West Palm restores

West Palm restores 1930s home, sells it to family of four

The Peppers family, one of the first black families in the city, made memories there. Now a new family will make some of their own.

WEST PALM BEACH — The white house, which sits across from the railroad tracks near West Palm Beach’s Pleasant City neighborhood, has seen plenty in its nearly 90 years of existence.

Built around 1930, it hosted a wedding, birthday parties and Zenetta Miller, now 68, playing with her siblings and neighbors as she grew up in the 1950s and 1960s.

“It was community. Everybody knew everybody,” she said. “All the families took care of the children. If somebody didn’t have food, everybody ate.”

She and her sister Constance Peppers Ward, 70, recalled the watchful gaze of their neighbor, Miss Alice, who would tell on them if they misbehaved. And they remembered the ambitious idea to bury money in the front yard hoping it would grow more cash because of the phrase “money doesn’t grow on trees.”

Those memories are being preserved. The city of West Palm Beach renovated the home as part of a historic preservation effort.

It was once owned by educator Inez Peppers Lovett and her husband Charlie Lovett and stayed in the family for generations. The Peppers family, one of the first black families in West Palm Beach, made memories there, but now a new family will make some of their own.

The city sold it to Tremesa Jackson, who drives school buses for Palm Beach County and her husband Leonard, a military veteran who works for a Boca Raton footwear company. The pair met in Texas, where Tremesa is from, while Leonard was stationed at Fort Hood.

They will live in the home with their two children, Tre-Nise, 18, Leonard II, 15.

Tremesa said from the moment she stepped foot inside the historic house, she knew she wanted to live there.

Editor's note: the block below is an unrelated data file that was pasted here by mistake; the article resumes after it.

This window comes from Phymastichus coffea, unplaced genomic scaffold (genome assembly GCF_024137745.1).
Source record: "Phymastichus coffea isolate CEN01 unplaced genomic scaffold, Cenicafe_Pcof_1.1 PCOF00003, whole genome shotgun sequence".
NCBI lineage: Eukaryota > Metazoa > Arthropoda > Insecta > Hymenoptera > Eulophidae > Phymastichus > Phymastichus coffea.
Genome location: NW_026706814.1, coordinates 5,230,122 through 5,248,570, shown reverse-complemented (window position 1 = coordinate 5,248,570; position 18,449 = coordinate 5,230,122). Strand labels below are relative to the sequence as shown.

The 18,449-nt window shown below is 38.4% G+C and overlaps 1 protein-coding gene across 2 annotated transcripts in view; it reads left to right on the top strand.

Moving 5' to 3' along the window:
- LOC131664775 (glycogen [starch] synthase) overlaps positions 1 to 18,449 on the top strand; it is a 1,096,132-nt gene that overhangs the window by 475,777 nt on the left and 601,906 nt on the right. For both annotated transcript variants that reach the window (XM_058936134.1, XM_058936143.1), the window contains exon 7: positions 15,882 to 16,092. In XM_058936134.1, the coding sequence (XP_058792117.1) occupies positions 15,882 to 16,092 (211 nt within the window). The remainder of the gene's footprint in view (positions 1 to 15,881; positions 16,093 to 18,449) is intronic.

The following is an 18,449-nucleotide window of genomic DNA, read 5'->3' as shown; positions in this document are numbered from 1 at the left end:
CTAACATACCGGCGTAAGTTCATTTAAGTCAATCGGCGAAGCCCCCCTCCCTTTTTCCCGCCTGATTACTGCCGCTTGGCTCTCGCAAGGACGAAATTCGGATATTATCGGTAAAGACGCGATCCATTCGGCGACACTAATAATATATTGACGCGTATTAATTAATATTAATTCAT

“When I walked in, it felt like home,” she said.

It seemed like fate that the first-time home buyers came across the listing online, but before that, their housing journey had its complications.

She said the owner of one house they lived in sold it without telling them. She said one day a woman showed up on her porch and said, “we’re the new owners.”

They also overcame personal challenges. Leonard, while he was dating Tremesa, served in Operation Desert Storm, a Gulf War mission to remove Iraqi soldiers from Kuwait.

“You don’t know what’s going on over there. You don’t know if you’re going to get him back,” Tremesa said.

She added that upon his return, he had to re-adjust to civilian life and find his place in the family again. Years later, they faced more complications with the birth of Tre-Nise.

“Even though she’s 18, she functions like a 10-year-old because she had a brain bleed when she was born,” Tremesa said as she carried a picture of Tre-Nise at birth, small and strapped to medical equipment. She added that on three occasions Tre-Nise’s heart stopped beating and she stopped breathing, but she survived.

Tremesa said her daughter’s special needs can be challenging for the family at times, but Tre-Nise appeared all smiles while the family visited their future home. As they exited the house following the renovation’s unveiling, her father and brother lifted her wheelchair down the front steps.

The Jacksons planned to move into the house sometime next week or next weekend, Tremesa said Tuesday. She said that her husband was excited to turn one of the rooms into a “man cave,” especially for watching football. Although she’s also a football fan, she looked forward to reading books far from the man cave.

Tremesa said moving into a home that they owned was “a long time coming.”

“I’m thanking God for it,” she said.

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